Transcription follows below

Transcription done by Tami Ramsey 07/2000

The Mohak Valley of Tennessee
Within the Northern section of Overton County Tennessee there is a valley known locally as the Mohawk Valley. Just ho this name developed gives rise to a lack of concern, care or understanding of the Indians who once occupied this area. Indians did not own the land as white settlers owned property. To the Indians the land was provided by the giver of all gifts and was given to mankind for the sustainment of life. There were recognized territorial rights for the purposes of hunting, fishing, camping, et. But not for ownership.
This area was known as Indian Territory until 1805. It was claimed by North Carolina and Virginia for the purpose of settlements in the 1770 to 1795 time period. In 1796 when Tennessee became a state it was Indian territory as was all of the area to be later designated Overton County. With the free land grants to soldier of the Revolutionary War and to selected political officials both North Carolina and Virginia encouraged settlement in the area of north middle Tennessee and southern middle Kentucky. With the War of the rebellion in 1812 which was supported by the loyalist in this area both states awarded free bounty land to those veterans or widows who made application. The line between Kentucky and Tennessee was not finally settled until around 1818. The Walker line. Many of the early settlers were thus from Kentucky or had Kentucky connections.
As the settlers moved into the northern areas of Overton County they settled on the Obes River first then on the mouths of the ctreeks, then on the major creeks, on the lesser creeks and finally on the runs. Eagle creek with a main stream and a West fork was one of the major creeks along with Mitchells Creek, Irons creek, Ashmunds, and many others made up the waterways of the area. Ashmunds creek with an east, middle and west fork encompasses the upper reaches of the Mohawk Valley. Some of the early settlers, but not the earliest settlers in the Ashmunds creek area were TAYLOR, SELLS, REEIDE, SMITH, MARTIN, DENNIS, CONNER, HATCHER, HUDDLESTON, HOLT, PATRICK, ASHBURN, WILBORN, CLARK, HURD, ARNEY and others. Many of these settlers had connections back to Cumberland County Kentucky and either North Carolina or Virginia. Two of these early known settlers had the distinction of living in two states at the same time. Harris HATCHER and Joseph CONNER lived in both Overton County Tennessee and in Cumberland County Kentucky prior to 1818. Harris HATCHER married Mary CONNER, the sister of Joseph CONNER. Both HATCHER and CONNER were from Cumberland County Kentucky. HATCHER via North Carolina and CONNER via Virginia. As the settlers were added to the three forks of the Ashmunds creek community. These settlers……..(Click here for page two)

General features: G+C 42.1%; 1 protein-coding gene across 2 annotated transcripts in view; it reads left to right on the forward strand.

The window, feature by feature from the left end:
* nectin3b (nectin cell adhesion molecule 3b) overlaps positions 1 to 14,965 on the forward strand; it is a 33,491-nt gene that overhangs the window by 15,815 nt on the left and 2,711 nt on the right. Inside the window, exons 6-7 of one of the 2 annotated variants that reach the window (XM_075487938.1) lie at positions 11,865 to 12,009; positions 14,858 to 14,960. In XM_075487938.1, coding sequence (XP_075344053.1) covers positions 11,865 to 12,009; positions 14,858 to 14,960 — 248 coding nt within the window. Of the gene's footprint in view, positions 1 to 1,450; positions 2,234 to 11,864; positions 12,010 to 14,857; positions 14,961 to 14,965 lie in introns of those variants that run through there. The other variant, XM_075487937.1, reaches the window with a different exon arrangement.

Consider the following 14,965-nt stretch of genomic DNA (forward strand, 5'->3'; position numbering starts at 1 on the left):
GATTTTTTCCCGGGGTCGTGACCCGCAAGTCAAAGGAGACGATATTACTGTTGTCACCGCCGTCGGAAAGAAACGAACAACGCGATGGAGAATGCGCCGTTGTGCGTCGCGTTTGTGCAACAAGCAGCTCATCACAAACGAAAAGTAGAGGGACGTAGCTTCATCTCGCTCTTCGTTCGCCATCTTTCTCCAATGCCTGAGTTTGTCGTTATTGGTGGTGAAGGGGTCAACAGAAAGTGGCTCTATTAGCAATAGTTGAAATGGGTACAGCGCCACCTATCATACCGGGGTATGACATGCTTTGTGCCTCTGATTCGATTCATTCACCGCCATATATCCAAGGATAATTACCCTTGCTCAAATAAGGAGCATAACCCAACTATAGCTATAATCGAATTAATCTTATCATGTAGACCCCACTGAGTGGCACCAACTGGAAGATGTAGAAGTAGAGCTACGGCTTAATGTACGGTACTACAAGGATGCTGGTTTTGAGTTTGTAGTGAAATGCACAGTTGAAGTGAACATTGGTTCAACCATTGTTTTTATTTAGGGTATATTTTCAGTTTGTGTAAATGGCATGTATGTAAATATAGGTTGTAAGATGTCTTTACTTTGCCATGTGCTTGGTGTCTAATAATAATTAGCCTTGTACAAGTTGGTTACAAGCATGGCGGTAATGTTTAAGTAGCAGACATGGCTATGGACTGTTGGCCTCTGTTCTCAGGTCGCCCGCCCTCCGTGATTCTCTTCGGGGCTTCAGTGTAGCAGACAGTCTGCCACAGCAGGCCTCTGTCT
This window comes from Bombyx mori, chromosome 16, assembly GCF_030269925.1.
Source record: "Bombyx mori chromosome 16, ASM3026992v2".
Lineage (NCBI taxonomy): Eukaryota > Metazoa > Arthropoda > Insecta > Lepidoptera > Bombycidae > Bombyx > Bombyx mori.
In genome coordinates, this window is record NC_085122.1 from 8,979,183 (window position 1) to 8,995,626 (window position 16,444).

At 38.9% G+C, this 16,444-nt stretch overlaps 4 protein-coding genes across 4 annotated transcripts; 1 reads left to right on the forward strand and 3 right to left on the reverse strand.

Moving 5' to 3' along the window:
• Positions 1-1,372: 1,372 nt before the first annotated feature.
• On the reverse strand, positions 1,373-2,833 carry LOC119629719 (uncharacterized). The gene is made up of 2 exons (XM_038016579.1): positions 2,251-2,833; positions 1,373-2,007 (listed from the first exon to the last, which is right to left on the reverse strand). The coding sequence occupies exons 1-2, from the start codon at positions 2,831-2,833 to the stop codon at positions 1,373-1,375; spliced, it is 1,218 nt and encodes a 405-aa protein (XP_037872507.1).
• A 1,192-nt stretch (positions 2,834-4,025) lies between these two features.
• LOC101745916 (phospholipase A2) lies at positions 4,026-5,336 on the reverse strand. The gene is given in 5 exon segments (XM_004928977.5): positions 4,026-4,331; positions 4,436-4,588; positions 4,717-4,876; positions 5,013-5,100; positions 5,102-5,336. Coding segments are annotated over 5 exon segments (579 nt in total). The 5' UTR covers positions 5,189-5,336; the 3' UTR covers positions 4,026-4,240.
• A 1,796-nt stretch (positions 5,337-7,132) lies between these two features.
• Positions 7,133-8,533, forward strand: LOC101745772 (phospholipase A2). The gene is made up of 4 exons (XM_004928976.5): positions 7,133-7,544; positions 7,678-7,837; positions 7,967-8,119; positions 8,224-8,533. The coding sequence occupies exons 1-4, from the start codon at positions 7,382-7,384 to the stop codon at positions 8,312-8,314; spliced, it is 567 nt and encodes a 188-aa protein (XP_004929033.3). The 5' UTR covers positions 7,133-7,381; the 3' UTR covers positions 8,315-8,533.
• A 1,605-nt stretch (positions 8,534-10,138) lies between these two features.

This copy of an original is in the possession of Cleston Conner,sent to him from The Society of the Descendants
of Washington's Army at Valley Forge. Its original origin is unknown but it looks to be written about 1852. Joseph Conner died in 1854.

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